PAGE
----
WGS 2023: Dubai, Abu Dhabi, Mumbai among cities that would define future of the world, say experts

China to become more influential while India will see compelling economic growth, which is going to decide the future of sustainability and the future of climate action


Waheed Abbas

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Published: Mon 13 Feb 2023, 4:33 PM

Cities such as Dubai and Abu Dhabi will define the world's future as global economic growth engines, and power corridors see a seismic shift towards the Middle East and Asia, say global researchers.

"We are going to be looking at regions and cities that will define the future of the world. And clearly, it could be Ahmedabad, Mumbai, Shanghai, Dubai, Abu Dhabi. There's going to be a cluster of 15 or 20 economic and political centres that are going to create a whole new networked architecture of global governance," said Dr Samir Saran, President of Observer Research Foundation.

While speaking on the "Key Predictions for a Changing World Order" at the World Government Summit, he said the nation-state framework is going to continue to underperform simply because the politics that emerge from countries are always zero-sum. "It's always the lowest common denominator. So cities give me optimism."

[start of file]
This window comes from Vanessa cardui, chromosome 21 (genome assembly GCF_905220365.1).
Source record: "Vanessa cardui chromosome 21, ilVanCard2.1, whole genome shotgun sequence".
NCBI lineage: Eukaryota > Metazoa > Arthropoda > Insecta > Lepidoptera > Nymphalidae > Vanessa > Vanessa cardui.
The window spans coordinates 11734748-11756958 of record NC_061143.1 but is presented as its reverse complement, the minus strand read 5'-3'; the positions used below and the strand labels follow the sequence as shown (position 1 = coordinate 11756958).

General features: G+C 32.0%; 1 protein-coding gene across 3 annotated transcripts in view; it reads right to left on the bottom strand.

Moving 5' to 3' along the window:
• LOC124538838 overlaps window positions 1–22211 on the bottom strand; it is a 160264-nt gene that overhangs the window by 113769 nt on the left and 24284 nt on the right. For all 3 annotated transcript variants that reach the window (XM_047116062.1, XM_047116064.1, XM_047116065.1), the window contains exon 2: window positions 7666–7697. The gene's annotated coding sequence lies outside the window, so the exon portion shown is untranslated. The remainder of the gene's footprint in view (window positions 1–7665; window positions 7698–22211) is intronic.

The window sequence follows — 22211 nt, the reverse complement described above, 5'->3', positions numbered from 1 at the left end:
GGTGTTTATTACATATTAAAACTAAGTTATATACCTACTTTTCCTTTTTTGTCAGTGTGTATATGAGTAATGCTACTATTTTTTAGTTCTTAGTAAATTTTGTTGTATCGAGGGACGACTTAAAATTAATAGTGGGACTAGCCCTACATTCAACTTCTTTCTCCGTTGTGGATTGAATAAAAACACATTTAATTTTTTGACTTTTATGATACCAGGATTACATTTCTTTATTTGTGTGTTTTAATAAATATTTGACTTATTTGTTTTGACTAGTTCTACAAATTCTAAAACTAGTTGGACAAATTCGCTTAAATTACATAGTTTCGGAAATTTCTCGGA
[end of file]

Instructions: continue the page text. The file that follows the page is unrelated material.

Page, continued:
He added that the world will see China becoming more influential while India, despite its rather loud and emotional democracy, will see compelling economic growth which is going to decide the future of sustainability and the future of climate action.

“Now, both of these countries are going to be unlike the West. The largest chunk of global economic power is going to be in two countries that have not been part of writing the old order. And therefore, there is going to be pressure on global institutions that are not designed to accommodate these very two unique actors that are coming up. In the days ahead, we are going to move away from the clunky assessments through the prism of nation states,” Saran said.

The Observer Research Foundation President added that both economic opportunity and political power are shifting towards the East.

“The world power is moving from East Asia to the eastern hemisphere more generally.”

Prof. Arturo Bris, director of IMD World Competitiveness Center, said the world or the way it is built today doesn't make any sense because economic powers like India, Brazil, or Germany don't have a massive role in the international order.

“In the last five or six years, we are going through a rather turbulent phase. We have lost a large part of humankind to the pandemic because we are all selfish. We did we were not willing to share. We are not willing to create global institutions to deliver responses to different parts of the world,” he said.


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